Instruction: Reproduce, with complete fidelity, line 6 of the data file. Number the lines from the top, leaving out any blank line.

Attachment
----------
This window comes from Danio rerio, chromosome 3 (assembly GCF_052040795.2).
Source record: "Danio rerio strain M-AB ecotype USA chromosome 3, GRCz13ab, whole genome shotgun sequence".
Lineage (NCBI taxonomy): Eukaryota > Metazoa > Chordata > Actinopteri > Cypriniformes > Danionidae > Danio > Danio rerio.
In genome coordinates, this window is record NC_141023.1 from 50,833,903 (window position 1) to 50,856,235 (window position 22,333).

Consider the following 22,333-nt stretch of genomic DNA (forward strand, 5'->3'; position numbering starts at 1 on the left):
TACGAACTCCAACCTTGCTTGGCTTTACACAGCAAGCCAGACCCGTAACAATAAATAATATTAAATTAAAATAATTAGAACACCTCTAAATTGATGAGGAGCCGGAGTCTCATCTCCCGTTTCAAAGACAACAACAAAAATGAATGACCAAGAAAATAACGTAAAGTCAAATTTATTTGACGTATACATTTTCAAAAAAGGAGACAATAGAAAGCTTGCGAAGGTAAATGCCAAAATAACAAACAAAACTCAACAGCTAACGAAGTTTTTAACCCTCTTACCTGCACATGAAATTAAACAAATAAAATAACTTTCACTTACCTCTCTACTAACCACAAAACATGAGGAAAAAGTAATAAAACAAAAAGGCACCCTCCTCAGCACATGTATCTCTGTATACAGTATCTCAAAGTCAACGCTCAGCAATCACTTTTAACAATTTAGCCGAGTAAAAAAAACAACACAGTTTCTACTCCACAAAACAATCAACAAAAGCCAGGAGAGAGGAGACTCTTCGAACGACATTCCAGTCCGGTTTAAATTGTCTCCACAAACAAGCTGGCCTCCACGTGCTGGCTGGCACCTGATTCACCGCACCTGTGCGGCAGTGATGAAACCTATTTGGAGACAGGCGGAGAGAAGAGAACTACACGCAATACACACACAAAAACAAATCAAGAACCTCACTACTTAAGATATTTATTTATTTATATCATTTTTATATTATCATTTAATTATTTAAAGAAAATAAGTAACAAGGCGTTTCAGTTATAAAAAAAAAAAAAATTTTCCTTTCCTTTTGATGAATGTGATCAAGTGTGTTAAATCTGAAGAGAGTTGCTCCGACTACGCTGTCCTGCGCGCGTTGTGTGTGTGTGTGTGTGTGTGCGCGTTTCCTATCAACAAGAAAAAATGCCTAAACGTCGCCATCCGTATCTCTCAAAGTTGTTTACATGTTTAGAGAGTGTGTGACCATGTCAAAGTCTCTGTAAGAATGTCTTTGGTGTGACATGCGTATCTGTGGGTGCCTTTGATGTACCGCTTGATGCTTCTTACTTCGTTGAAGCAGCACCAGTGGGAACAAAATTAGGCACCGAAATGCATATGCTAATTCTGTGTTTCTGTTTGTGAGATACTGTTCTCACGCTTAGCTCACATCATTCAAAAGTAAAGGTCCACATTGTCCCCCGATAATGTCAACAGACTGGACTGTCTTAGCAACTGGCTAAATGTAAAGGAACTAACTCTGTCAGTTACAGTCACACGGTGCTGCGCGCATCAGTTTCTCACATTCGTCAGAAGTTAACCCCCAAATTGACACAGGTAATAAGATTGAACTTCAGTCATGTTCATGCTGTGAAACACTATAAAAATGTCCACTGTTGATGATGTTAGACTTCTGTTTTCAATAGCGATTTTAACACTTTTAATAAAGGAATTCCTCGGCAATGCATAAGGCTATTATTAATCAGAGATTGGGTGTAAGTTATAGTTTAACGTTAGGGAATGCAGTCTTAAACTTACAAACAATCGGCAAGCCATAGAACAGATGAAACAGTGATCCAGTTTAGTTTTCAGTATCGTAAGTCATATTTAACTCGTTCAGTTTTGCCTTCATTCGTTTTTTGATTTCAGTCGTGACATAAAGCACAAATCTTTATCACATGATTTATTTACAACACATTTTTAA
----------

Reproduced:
TACGAACTCCAACCTTGCTTGGCTTTACACAGCAAGCCAGACCCGTAACAATAAATAATATTAAATTAAAATAATTAGAACACCTCTAAATTGATGAGGAGCCGGAGTCTCATCTCCCGTTTCAAAGACAACAACAAAAATGAATGACCAAGAAAATAACGTAAAGTCAAATTTATTTGACGTATACATTTTCAAAAAAGGAGACAATAGAAAGCTTGCGAAGGTAAATGCCAAAATAACAAACAAAACTCAACAGCTAACGAAGTTTTTAACCCTCTTACCTGCACATGAAATTAAACAAATAAAATAACTTTCACTTACCTCTCTACTAACCACAAAACATGAGGAAAAAGTAATAAAACAAAAAGGCACCCTCCTCAGCACATGTATCTCTGTATACAGTATCTCAAAGTCAACGCTCAGCAATCACTTTTAACAATTTAGCCGAGTAAAAAAAACAACACAGTTTCTACTCCACAAAACAATCAACAAAAGCCAGGAGAGAGGAGACTCTTCGAACGACATTCCAGTCCGGTTTAAATTGTCTCCACAAACAAGCTGGCCTCCACGTGCTGGCTGGCACCTGATTCACCGCACCTGTGCGGCAGTGATGAAACCTATTTGGAGACAGGCGGAGAGAAGAGAACTACACGCAATACACACACAAAAACAAATCAAGAACCTCACTACTTAAGATATTTATTTATTTATATCATTTTTATATTATCATTTAATTATTTAAAGAAAATAAGTAACAAGGCGTTTCAGTTATAAAAAAAAAAAAAATTTTCCTTTCCTTTTGATGAATGTGATCAAGTGTGTTAAATCTGAAGAGAGTTGCTCCGACTACGCTGTCCTGCGCGCGTTGTGTGTGTGTGTGTGTGTGTGCGCGTTTCCTATCAACAAGAAAAAATGCCTAAACGTCGCCATCCGTATCTCTCAAAGTTGTTTACATGTTTAGAGAGTGTGTGACCATGTCAAAGTCTCTGTAAGAATGTCTTTGGTGTGACATGCGTATCTGTGGGTGCCTTTGATGTACCGCTTGATGCTTCTTACTTCGTTGAAGCAGCACCAGTGGGAACAAAATTAGGCACCGAAATGCATATGCTAATTCTGTGTTTCTGTTTGTGAGATACTGTTCTCACGCTTAGCTCACATCATTCAAAAGTAAAGGTCCACATTGTCCCCCGATAATGTCAACAGACTGGACTGTCTTAGCAACTGGCTAAATGTAAAGGAACTAACTCTGTCAGTTACAGTCACACGGTGCTGCGCGCATCAGTTTCTCACATTCGTCAGAAGTTAACCCCCAAATTGACACAGGTAATAAGATTGAACTTCAGTCATGTTCATGCTGTGAAACACTATAAAAATGTCCACTGTTGATGATGTTAGACTTCTGTTTTCAATAGCGATTTTAACACTTTTAATAAAGGAATTCCTCGGCAATGCATAAGGCTATTATTAATCAGAGATTGGGTGTAAGTTATAGTTTAACGTTAGGGAATGCAGTCTTAAACTTACAAACAATCGGCAAGCCATAGAACAGATGAAACAGTGATCCAGTTTAGTTTTCAGTATCGTAAGTCATATTTAACTCGTTCAGTTTTGCCTTCATTCGTTTTTTGATTTCAGTCGTGACATAAAGCACAAATCTTTATCACATGATTTATTTACAACACATTTTTAA